cells interposed between the condyle and mandibular fossa gives rise to the capsular
and intracapsular structures of the TM joints.
Articular disc is first seen at about seven and one half weeks. By the 10th
first signs of collagenous fibers within the articular disc develop and it becomes more
pronounced by 12 weeks. From the 19-20th
week the disc increasingly takes on its
definitive fibro cartilaginous composition. At this stage only the disc shows pattern of
differential cell proliferation in which central region becomes thinner than periphery.
The articular capsule first appears at about 9-11 weeks. By the 17th
capsule is seen as fully formed tissue boundary between intracapsular and extracapsular
components of the TMJ. By the 13th
week the lower cavity of the fossa enlarges and the
superior joint cavity becomes more evident. The shapes of the joint cavities are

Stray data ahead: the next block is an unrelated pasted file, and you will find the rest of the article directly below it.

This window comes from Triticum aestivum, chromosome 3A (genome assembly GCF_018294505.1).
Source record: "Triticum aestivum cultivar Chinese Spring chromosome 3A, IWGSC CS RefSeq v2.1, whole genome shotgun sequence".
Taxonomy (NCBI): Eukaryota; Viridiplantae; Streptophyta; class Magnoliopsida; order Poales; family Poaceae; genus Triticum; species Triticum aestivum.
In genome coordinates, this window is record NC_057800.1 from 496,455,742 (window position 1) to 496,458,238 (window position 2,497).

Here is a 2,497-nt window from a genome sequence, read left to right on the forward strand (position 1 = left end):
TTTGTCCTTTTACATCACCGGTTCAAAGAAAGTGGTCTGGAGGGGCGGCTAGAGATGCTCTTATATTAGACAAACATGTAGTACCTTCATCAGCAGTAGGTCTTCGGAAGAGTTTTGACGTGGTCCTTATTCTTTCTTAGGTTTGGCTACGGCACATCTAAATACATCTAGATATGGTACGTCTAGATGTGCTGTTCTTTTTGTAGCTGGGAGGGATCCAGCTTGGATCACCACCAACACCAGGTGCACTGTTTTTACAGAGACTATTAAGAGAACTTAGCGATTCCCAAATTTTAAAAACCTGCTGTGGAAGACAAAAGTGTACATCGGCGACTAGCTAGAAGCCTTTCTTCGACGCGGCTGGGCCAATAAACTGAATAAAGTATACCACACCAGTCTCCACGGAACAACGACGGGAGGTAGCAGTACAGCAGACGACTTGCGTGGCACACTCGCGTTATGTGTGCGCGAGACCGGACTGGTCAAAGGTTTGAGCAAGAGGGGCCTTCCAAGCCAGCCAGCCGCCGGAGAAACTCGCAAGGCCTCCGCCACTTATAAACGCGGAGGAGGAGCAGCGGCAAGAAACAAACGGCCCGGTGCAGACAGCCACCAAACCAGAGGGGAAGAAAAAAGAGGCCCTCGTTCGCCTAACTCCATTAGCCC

reciprocal at the time when the upper joint cavity is concave the lower joint cavity is
Works done by Hooker (1954 and Humphrey (1968) shows that actual mouth
opening actions are observable as early as 7-8 weeks of gestation.
But certain others like Symons (1952), Perry (1985), Moffet (1957) said that only
scattered muscle fibers of lateral pterygoid muscle are clearly discernible at 7-8 weeks.
Therefore, the prenatal jaw opening activity that both Hooker and Humphery observed is
said to have involved the articulations of the primary TMJ.
Anatomy of the TMJ
The temperomandibular joint or craniomandibular articulation is the articulation